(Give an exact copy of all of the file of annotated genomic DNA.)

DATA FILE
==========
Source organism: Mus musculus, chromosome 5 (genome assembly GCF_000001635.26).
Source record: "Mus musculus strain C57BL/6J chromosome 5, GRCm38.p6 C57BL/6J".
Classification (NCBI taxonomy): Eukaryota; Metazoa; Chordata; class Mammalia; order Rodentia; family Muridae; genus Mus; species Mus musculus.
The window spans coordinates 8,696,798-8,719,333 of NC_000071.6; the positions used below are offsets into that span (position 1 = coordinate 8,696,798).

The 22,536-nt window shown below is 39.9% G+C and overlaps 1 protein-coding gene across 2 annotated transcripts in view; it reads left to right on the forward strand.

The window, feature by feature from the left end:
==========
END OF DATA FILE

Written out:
Source organism: Mus musculus, chromosome 5 (genome assembly GCF_000001635.26).
Source record: "Mus musculus strain C57BL/6J chromosome 5, GRCm38.p6 C57BL/6J".
Classification (NCBI taxonomy): Eukaryota; Metazoa; Chordata; class Mammalia; order Rodentia; family Muridae; genus Mus; species Mus musculus.
The window spans coordinates 8,696,798-8,719,333 of NC_000071.6; the positions used below are offsets into that span (position 1 = coordinate 8,696,798).

The 22,536-nt window shown below is 39.9% G+C and overlaps 1 protein-coding gene across 2 annotated transcripts in view; it reads left to right on the forward strand.

The window, feature by feature from the left end: